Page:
MA in Sustainable Development
The world changed after 9/11, and so did the US banking regulations. One change was that it has become increasingly difficult for families and communities in Somalia to receive remittances from relatives and friends living in the United States. Those funds are essential to the livelihoods of 40% of the population, especially women and children. It further has a negative impact on the national economy of one of the world’s poorest countries. However, US banks has become increasingly willing to assume the costs of complying with the government’s Anti-Money Laundering and Combatting the Financing of Terrorism (AML/CFT) regulations or to risk the penalties for failing to meet those regulations. The problem grew to crisis levels in 2011, as the country was experiencing a devastating drought. At that point, Oxfam America, responding to requests from its local development partners, agreed to use its well-developed policy research and advocacy capacity in an effort to resolve the problem. This case study documents, evaluates and draws lessons from the first three years of Oxfam’s ongoing campaign on remittances into Somalia.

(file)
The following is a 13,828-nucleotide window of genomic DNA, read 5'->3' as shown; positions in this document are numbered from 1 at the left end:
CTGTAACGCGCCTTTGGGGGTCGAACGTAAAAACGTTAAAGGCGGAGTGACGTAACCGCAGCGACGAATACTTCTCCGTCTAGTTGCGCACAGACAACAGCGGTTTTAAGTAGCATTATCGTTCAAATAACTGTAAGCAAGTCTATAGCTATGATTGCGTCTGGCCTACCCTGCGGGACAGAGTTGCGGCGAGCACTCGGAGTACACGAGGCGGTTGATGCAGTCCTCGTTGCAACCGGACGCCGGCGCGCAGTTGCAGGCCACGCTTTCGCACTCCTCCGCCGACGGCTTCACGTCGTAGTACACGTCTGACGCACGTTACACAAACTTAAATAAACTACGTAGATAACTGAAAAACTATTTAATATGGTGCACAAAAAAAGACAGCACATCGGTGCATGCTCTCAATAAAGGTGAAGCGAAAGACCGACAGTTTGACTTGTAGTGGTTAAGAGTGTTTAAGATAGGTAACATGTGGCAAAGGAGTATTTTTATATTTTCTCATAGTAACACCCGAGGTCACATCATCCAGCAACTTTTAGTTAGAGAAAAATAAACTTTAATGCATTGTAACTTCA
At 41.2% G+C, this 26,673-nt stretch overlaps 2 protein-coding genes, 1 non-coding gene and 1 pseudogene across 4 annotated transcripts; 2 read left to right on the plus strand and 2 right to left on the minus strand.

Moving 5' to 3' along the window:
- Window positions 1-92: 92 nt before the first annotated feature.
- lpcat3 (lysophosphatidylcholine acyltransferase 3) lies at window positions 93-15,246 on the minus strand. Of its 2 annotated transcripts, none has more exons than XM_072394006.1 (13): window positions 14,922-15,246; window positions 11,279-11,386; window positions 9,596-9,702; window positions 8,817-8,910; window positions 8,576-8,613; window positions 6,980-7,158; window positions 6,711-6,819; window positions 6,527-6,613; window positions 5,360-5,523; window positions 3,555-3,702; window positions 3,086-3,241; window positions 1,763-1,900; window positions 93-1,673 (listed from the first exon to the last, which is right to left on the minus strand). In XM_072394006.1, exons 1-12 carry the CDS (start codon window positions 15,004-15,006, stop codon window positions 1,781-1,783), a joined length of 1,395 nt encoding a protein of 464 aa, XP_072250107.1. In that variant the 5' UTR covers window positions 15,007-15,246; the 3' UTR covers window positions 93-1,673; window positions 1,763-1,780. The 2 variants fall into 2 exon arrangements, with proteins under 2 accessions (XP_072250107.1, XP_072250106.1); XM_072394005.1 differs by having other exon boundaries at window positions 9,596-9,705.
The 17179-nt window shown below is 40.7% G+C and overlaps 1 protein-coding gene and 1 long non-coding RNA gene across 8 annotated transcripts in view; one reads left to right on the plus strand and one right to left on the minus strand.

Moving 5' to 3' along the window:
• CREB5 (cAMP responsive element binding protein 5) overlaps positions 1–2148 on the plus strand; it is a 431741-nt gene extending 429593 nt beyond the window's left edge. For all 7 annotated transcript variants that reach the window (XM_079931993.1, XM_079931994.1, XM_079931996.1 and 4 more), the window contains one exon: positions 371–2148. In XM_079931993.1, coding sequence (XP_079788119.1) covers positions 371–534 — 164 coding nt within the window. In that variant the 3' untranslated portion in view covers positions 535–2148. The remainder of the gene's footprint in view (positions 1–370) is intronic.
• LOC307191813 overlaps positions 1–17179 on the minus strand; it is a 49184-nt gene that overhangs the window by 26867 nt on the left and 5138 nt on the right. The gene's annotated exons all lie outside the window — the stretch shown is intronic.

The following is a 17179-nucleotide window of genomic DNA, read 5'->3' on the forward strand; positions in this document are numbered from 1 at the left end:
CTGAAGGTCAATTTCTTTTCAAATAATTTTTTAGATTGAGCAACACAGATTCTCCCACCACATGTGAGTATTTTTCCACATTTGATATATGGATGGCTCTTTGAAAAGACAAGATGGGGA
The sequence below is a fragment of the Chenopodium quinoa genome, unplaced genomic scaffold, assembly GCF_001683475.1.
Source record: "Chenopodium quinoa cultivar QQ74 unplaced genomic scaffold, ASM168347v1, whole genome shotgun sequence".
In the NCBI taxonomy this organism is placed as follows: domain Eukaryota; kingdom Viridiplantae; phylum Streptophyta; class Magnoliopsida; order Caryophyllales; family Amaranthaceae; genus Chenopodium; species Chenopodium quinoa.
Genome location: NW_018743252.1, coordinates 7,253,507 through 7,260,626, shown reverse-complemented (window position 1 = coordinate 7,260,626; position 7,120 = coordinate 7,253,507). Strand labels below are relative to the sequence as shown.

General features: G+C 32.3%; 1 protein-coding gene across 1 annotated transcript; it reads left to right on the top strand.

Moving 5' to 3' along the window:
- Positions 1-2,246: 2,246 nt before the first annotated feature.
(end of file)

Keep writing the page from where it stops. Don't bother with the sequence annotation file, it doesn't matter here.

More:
Finance | International Relations | Politics and Social Change
Mohammed, Ammar, "Somali Remittances Campaign" (2015). Capstone Collection. 2762.